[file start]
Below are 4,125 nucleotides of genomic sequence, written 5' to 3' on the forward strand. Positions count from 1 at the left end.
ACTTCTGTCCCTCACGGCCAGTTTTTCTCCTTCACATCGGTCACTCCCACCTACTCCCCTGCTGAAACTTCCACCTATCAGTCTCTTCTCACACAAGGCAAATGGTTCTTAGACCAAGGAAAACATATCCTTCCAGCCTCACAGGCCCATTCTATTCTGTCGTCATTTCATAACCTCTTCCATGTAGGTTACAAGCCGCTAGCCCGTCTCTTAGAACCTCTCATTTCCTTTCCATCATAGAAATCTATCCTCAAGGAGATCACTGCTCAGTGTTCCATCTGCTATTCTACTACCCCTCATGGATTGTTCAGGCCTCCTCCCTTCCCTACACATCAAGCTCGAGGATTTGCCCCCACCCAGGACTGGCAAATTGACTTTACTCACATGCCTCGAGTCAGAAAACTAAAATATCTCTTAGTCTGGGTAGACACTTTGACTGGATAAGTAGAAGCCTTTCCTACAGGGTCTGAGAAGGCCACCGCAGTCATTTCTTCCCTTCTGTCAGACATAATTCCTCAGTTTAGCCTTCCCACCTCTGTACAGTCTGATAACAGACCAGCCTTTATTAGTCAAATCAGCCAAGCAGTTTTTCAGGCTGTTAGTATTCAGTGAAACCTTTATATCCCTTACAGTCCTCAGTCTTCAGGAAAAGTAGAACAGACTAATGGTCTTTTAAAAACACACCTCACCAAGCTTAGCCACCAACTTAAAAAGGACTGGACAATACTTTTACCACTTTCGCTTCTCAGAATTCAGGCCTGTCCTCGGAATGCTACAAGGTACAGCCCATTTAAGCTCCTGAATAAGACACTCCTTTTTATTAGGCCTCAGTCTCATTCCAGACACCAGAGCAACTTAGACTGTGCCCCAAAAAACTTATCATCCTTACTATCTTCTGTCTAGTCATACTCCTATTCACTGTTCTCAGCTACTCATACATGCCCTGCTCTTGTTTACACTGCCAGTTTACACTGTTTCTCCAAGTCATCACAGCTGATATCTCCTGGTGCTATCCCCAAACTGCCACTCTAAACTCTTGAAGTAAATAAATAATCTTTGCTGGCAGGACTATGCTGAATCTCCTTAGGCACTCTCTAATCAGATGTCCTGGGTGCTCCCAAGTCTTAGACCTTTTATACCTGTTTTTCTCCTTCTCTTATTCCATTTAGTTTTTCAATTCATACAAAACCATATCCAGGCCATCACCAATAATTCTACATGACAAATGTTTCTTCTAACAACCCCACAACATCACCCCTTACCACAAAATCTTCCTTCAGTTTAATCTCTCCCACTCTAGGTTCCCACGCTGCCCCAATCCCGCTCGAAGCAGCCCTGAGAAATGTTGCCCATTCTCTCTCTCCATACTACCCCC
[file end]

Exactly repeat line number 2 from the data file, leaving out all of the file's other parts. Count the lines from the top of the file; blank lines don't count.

ACTTCTGTCCCTCACGGCCAGTTTTTCTCCTTCACATCGGTCACTCCCACCTACTCCCCTGCTGAAACTTCCACCTATCAGTCTCTTCTCACACAAGGCAAATGGTTCTTAGACCAAGGAAAACATATCCTTCCAGCCTCACAGGCCCATTCTATTCTGTCGTCATTTCATAACCTCTTCCATGTAGGTTACAAGCCGCTAGCCCGTCTCTTAGAACCTCTCATTTCCTTTCCATCATAGAAATCTATCCTCAAGGAGATCACTGCTCAGTGTTCCATCTGCTATTCTACTACCCCTCATGGATTGTTCAGGCCTCCTCCCTTCCCTACACATCAAGCTCGAGGATTTGCCCCCACCCAGGACTGGCAAATTGACTTTACTCACATGCCTCGAGTCAGAAAACTAAAATATCTCTTAGTCTGGGTAGACACTTTGACTGGATAAGTAGAAGCCTTTCCTACAGGGTCTGAGAAGGCCACCGCAGTCATTTCTTCCCTTCTGTCAGACATAATTCCTCAGTTTAGCCTTCCCACCTCTGTACAGTCTGATAACAGACCAGCCTTTATTAGTCAAATCAGCCAAGCAGTTTTTCAGGCTGTTAGTATTCAGTGAAACCTTTATATCCCTTACAGTCCTCAGTCTTCAGGAAAAGTAGAACAGACTAATGGTCTTTTAAAAACACACCTCACCAAGCTTAGCCACCAACTTAAAAAGGACTGGACAATACTTTTACCACTTTCGCTTCTCAGAATTCAGGCCTGTCCTCGGAATGCTACAAGGTACAGCCCATTTAAGCTCCTGAATAAGACACTCCTTTTTATTAGGCCTCAGTCTCATTCCAGACACCAGAGCAACTTAGACTGTGCCCCAAAAAACTTATCATCCTTACTATCTTCTGTCTAGTCATACTCCTATTCACTGTTCTCAGCTACTCATACATGCCCTGCTCTTGTTTACACTGCCAGTTTACACTGTTTCTCCAAGTCATCACAGCTGATATCTCCTGGTGCTATCCCCAAACTGCCACTCTAAACTCTTGAAGTAAATAAATAATCTTTGCTGGCAGGACTATGCTGAATCTCCTTAGGCACTCTCTAATCAGATGTCCTGGGTGCTCCCAAGTCTTAGACCTTTTATACCTGTTTTTCTCCTTCTCTTATTCCATTTAGTTTTTCAATTCATACAAAACCATATCCAGGCCATCACCAATAATTCTACATGACAAATGTTTCTTCTAACAACCCCACAACATCACCCCTTACCACAAAATCTTCCTTCAGTTTAATCTCTCCCACTCTAGGTTCCCACGCTGCCCCAATCCCGCTCGAAGCAGCCCTGAGAAATGTTGCCCATTCTCTCTCTCCATACTACCCCC